No-Swipe Credit Cards Could Make ID Theft Easier
|10/24/2006 – Oct. 24, 2006 — Companies are touting the newest generation of credit cards, where data are transmitted instantly by radio waves.
There’s no need to swipe or sign to make a purchase.
Related: Protecting Yourself From Identity Theft
They may make shopping faster and easier, but some computer experts warn these new cards — now being issued by the millions — may also make identity theft easier, too.
A pair of computer scientists at the University of Massachusetts recently went online and bought one of the radio-wave card readers the stores use.
The duo collected 20 cards from colleagues and friends, and with one beep they pulled up the name, card number and expiration date on all of them.
“If you are holding your card, and [a] thief comes behind you for instance and gets close enough, then your card will be read,” said Kevin Fu, one of the researchers.
They call it the “Johnny Carson attack.”
Just like the late comic who jokingly said he could tell the contents of an envelope by holding it to his forehead, the scientists were able to glean personal information even from a new credit card still sealed in its original envelope.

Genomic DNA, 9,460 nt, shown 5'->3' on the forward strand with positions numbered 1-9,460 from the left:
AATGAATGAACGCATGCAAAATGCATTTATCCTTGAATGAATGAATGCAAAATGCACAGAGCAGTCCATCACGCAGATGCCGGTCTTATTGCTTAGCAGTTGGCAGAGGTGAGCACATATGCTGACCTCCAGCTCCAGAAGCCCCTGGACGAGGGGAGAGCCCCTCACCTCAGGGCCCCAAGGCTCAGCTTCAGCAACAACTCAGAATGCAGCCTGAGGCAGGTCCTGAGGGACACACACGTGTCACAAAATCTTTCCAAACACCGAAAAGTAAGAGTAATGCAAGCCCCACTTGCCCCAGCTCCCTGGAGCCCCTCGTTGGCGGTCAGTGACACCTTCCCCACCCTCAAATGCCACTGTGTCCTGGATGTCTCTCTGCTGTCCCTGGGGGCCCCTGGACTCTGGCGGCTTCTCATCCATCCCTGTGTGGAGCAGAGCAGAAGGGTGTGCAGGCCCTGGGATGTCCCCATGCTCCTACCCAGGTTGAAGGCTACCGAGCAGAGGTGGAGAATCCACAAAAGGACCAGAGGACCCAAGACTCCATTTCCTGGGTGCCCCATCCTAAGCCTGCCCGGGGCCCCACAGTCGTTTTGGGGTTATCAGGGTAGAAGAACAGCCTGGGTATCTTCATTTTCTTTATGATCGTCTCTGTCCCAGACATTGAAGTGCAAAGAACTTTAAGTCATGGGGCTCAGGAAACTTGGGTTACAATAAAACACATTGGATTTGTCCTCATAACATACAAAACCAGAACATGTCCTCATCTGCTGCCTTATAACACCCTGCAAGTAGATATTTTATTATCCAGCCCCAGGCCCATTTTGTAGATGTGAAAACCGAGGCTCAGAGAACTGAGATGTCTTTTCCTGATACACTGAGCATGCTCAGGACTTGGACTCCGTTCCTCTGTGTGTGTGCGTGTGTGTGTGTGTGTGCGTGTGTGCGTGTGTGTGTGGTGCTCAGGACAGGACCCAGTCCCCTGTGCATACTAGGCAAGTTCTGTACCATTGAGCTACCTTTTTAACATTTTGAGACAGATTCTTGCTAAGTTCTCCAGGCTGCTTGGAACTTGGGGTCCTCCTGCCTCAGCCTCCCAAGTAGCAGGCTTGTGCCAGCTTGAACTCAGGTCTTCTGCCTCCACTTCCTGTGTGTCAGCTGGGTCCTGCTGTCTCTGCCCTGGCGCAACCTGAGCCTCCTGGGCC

In other words, a thief could read the information on your card even if it was in your wallet, if they had the right equipment.
“A person could take this equipment and put it into a backpack and go to a crowded area and basically start collecting credit card numbers,” said Avi Rubin, a professor of computer science at Johns Hopkins University.
American Express told “Good Morning America” that its cards were protected by the “highest industry level of security.”
Chase said the read range on its cards was “less than 2 inches.”
And MasterCard argued that the study “does not take into account the full range of security features” built into the system.
Credit card companies offer customers a 100 percent “zero liability” protection. They say customers will have no financial obligation from any fraudulent or unauthorized activity on their account.
Ultimately, however, the costs the credit companies incur protecting you — said to be billions of dollars a year — are passed right back to you in the form of higher interest rates, annual fees, and other card costs.